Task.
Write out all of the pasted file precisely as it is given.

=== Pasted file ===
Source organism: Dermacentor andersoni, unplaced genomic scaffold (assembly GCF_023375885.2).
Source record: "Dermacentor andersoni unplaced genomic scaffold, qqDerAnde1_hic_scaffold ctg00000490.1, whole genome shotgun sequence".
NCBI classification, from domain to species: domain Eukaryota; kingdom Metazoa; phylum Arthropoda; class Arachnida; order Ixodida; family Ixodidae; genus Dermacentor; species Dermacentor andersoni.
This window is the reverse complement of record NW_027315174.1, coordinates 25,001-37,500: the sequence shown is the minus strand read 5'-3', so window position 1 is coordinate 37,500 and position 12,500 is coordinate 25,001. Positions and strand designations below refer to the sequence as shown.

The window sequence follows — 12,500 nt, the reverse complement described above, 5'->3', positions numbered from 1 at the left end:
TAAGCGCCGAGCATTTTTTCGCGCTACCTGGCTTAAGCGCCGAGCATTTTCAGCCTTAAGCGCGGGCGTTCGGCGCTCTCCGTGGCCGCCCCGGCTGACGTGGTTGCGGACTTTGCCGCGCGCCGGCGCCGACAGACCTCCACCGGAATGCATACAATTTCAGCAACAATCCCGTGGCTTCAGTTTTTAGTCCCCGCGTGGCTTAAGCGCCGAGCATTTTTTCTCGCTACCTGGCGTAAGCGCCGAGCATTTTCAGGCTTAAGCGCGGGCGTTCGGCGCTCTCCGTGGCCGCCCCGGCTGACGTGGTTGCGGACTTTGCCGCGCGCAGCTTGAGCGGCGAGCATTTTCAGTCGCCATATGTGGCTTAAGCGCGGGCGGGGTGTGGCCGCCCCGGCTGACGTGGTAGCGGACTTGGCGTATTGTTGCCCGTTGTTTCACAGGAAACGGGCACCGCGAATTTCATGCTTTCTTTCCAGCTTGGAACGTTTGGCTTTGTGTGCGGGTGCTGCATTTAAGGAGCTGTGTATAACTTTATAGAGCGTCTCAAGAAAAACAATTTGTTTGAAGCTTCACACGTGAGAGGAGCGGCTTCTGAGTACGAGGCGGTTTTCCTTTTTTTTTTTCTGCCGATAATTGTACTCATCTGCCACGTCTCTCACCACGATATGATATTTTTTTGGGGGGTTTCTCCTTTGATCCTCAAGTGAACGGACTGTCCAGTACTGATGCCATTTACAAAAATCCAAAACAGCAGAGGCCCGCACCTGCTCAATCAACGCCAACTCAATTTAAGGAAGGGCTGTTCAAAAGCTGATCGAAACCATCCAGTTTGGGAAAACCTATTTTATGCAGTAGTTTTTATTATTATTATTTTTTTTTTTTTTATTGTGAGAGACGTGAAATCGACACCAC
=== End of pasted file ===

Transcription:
Source organism: Dermacentor andersoni, unplaced genomic scaffold (assembly GCF_023375885.2).
Source record: "Dermacentor andersoni unplaced genomic scaffold, qqDerAnde1_hic_scaffold ctg00000490.1, whole genome shotgun sequence".
NCBI classification, from domain to species: domain Eukaryota; kingdom Metazoa; phylum Arthropoda; class Arachnida; order Ixodida; family Ixodidae; genus Dermacentor; species Dermacentor andersoni.
This window is the reverse complement of record NW_027315174.1, coordinates 25,001-37,500: the sequence shown is the minus strand read 5'-3', so window position 1 is coordinate 37,500 and position 12,500 is coordinate 25,001. Positions and strand designations below refer to the sequence as shown.

The window sequence follows — 12,500 nt, the reverse complement described above, 5'->3', positions numbered from 1 at the left end:
TAAGCGCCGAGCATTTTTTCGCGCTACCTGGCTTAAGCGCCGAGCATTTTCAGCCTTAAGCGCGGGCGTTCGGCGCTCTCCGTGGCCGCCCCGGCTGACGTGGTTGCGGACTTTGCCGCGCGCCGGCGCCGACAGACCTCCACCGGAATGCATACAATTTCAGCAACAATCCCGTGGCTTCAGTTTTTAGTCCCCGCGTGGCTTAAGCGCCGAGCATTTTTTCTCGCTACCTGGCGTAAGCGCCGAGCATTTTCAGGCTTAAGCGCGGGCGTTCGGCGCTCTCCGTGGCCGCCCCGGCTGACGTGGTTGCGGACTTTGCCGCGCGCAGCTTGAGCGGCGAGCATTTTCAGTCGCCATATGTGGCTTAAGCGCGGGCGGGGTGTGGCCGCCCCGGCTGACGTGGTAGCGGACTTGGCGTATTGTTGCCCGTTGTTTCACAGGAAACGGGCACCGCGAATTTCATGCTTTCTTTCCAGCTTGGAACGTTTGGCTTTGTGTGCGGGTGCTGCATTTAAGGAGCTGTGTATAACTTTATAGAGCGTCTCAAGAAAAACAATTTGTTTGAAGCTTCACACGTGAGAGGAGCGGCTTCTGAGTACGAGGCGGTTTTCCTTTTTTTTTTTCTGCCGATAATTGTACTCATCTGCCACGTCTCTCACCACGATATGATATTTTTTTGGGGGGTTTCTCCTTTGATCCTCAAGTGAACGGACTGTCCAGTACTGATGCCATTTACAAAAATCCAAAACAGCAGAGGCCCGCACCTGCTCAATCAACGCCAACTCAATTTAAGGAAGGGCTGTTCAAAAGCTGATCGAAACCATCCAGTTTGGGAAAACCTATTTTATGCAGTAGTTTTTATTATTATTATTTTTTTTTTTTTTATTGTGAGAGACGTGAAATCGACACCAC